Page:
The Author : Christine B. Whelan
Dr. Christine B. Whelan is an author, professor and speaker. She and her husband, Peter, and their dictator cats, Chairman Meow and Evita Purron, live in Pittsburgh. Her book "Why Smart Men Marry Smart Women" is available in stores or at the Halo Store.
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Please note that the editorial staff reserves the right to not post comments it deems to be inappropriate and/or malicious in nature, as well as edit comments for length, clarity and fairness.
  • ZP

    The Mindfulness-Based Cognitive Therapy website says that the program teaches “how to sidestep mental habits such as rumination and self-blame.” Although the stated purpose of MBCT is preventing cases of depression, it seems reasonable to assume that, because it teaches people to deal with negative thinking, it will at least serve as a treatment for mild to moderate depression when used in combination with other treatment(s), especially for people who have experience with meditation. For example, the University of Kansas program Therapeutic Lifestyle Change, which is described by the researchers as a treatment for depression, includes “anti-ruminative behaviors” as one of its six “elements.”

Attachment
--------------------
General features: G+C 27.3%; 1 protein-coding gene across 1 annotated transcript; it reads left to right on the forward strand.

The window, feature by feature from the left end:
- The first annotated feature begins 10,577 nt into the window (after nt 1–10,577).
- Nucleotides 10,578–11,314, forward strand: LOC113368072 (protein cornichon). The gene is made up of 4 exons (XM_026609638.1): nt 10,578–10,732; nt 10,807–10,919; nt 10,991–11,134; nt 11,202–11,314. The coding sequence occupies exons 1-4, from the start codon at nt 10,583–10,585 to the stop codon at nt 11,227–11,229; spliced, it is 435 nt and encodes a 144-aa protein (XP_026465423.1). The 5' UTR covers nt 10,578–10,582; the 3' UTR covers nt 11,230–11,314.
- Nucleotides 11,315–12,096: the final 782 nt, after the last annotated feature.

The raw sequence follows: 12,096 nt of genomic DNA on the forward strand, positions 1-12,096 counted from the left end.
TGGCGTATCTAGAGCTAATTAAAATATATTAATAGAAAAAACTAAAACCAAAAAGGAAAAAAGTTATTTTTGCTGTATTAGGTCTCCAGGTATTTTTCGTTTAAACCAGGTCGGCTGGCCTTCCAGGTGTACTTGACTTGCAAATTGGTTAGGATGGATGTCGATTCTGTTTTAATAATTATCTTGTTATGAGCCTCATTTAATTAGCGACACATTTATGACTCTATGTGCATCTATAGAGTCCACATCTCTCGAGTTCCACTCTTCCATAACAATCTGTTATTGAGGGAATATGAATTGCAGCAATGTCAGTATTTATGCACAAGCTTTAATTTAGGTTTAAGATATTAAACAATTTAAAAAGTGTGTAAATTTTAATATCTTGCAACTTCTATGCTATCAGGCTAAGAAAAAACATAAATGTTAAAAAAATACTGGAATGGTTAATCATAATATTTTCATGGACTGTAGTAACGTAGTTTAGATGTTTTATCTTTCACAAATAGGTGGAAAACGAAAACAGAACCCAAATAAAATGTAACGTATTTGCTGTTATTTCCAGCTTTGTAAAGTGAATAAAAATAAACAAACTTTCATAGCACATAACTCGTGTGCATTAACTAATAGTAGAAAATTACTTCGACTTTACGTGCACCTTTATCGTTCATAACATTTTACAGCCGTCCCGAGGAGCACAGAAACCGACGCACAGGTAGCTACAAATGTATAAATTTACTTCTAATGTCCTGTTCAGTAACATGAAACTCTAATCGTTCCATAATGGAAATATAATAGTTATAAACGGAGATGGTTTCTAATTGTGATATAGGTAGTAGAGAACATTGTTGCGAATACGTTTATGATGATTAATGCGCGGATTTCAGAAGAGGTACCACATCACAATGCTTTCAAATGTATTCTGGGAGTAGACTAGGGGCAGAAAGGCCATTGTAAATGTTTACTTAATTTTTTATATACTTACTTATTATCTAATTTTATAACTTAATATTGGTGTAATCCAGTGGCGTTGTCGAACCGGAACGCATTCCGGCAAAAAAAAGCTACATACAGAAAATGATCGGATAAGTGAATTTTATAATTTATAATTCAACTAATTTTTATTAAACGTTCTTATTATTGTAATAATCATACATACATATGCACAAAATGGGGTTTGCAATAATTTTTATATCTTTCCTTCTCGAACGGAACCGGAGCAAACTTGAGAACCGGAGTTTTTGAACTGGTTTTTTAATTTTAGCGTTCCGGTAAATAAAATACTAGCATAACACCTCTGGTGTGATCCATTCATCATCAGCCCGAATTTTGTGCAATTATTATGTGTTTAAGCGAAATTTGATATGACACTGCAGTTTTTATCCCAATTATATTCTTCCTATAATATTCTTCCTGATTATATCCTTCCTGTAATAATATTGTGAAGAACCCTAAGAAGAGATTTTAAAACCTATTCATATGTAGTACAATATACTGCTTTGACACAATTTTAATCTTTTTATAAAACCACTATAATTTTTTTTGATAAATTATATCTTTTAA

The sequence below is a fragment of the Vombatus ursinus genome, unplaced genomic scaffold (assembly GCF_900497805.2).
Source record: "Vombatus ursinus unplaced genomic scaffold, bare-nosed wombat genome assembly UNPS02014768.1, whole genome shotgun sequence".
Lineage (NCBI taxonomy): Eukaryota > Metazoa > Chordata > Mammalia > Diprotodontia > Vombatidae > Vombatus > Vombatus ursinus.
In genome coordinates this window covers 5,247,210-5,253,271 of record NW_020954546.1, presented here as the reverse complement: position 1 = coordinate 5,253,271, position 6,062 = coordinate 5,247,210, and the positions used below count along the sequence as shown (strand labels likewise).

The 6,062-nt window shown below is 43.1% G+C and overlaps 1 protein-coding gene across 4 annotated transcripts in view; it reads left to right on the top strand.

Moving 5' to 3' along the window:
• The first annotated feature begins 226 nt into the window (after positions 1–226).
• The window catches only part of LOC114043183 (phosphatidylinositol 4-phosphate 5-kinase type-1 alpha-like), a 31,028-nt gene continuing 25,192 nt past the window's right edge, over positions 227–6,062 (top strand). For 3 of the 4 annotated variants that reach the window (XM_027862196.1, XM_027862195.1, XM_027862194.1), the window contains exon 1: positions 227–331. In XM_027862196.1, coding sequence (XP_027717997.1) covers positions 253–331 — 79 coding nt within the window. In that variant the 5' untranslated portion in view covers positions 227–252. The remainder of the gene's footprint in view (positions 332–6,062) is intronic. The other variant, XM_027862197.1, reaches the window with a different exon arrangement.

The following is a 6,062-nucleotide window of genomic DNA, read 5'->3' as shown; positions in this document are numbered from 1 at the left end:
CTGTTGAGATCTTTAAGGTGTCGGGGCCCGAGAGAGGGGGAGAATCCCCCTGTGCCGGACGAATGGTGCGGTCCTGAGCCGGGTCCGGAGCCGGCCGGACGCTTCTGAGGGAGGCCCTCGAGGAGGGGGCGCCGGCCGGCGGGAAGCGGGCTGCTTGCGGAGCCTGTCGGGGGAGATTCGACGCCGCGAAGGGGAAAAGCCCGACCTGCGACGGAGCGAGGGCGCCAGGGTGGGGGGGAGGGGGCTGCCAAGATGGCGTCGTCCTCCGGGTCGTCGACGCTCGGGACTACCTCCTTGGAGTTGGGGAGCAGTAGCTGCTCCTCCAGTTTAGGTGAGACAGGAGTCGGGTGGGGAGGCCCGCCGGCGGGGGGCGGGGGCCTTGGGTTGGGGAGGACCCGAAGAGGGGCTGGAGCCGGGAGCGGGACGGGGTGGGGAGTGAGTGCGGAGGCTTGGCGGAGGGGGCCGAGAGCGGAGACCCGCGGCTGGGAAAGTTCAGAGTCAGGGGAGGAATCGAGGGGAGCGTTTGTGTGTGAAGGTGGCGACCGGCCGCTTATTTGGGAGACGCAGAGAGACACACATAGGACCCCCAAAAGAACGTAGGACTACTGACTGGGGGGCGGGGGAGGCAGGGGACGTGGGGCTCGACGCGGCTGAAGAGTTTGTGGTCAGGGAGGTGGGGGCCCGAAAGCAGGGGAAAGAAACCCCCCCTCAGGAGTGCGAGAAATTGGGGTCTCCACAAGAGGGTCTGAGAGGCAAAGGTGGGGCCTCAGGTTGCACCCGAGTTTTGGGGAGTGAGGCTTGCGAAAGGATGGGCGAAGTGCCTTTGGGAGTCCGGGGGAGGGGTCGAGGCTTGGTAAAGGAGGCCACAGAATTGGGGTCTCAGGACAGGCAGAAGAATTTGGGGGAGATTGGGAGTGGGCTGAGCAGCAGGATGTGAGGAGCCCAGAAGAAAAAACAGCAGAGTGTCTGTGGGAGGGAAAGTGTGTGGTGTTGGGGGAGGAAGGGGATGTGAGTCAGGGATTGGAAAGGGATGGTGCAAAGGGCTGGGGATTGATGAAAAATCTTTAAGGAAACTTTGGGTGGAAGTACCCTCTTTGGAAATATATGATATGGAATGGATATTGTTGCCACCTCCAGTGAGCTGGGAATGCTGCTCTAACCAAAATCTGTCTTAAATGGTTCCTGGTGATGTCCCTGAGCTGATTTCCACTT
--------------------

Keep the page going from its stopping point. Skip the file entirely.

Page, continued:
• Bill McGarvey

    Bill, just wanted to say that your story was very powerful. Thanks for sharing it.

  • Bill

    I have suffered from depression during my life. I would like to share a little bit, because it may shed some light on the situation. I have been a police officer for 16 years. During that time I have shot a person and lost two friendds to gunfire. I would talk to people abotu these situations, but I never dealt with them. It got to the point where I wasn’t sleeping well and had a ton of stomach issues, I was also very jumpy at loud noises. When I would get to the worst part of my depression, I just got by and was not really present even when I was with people.

    During this time I was praying all the time. I was saying at least one rosary a day, and attending daily mass as often as I could. When that wasn’t fixing the problem, I blamed myself and it increased the depression.

    I didn’t find relief until I started seeing a third psychologist throught the department. She recommended anti-depressants, and I continued with therapy. After a year it was like a light switch was turned on and the recovery was quick.

    I don’t know what to tell you as far as sticking with a relationship. I know this process was very hard on my wife and children. I do know that I’m blessed to have them and I thank God that they stayed by my side. Obviously, this may not work for everyone, but it did for me. Sorry for the long post.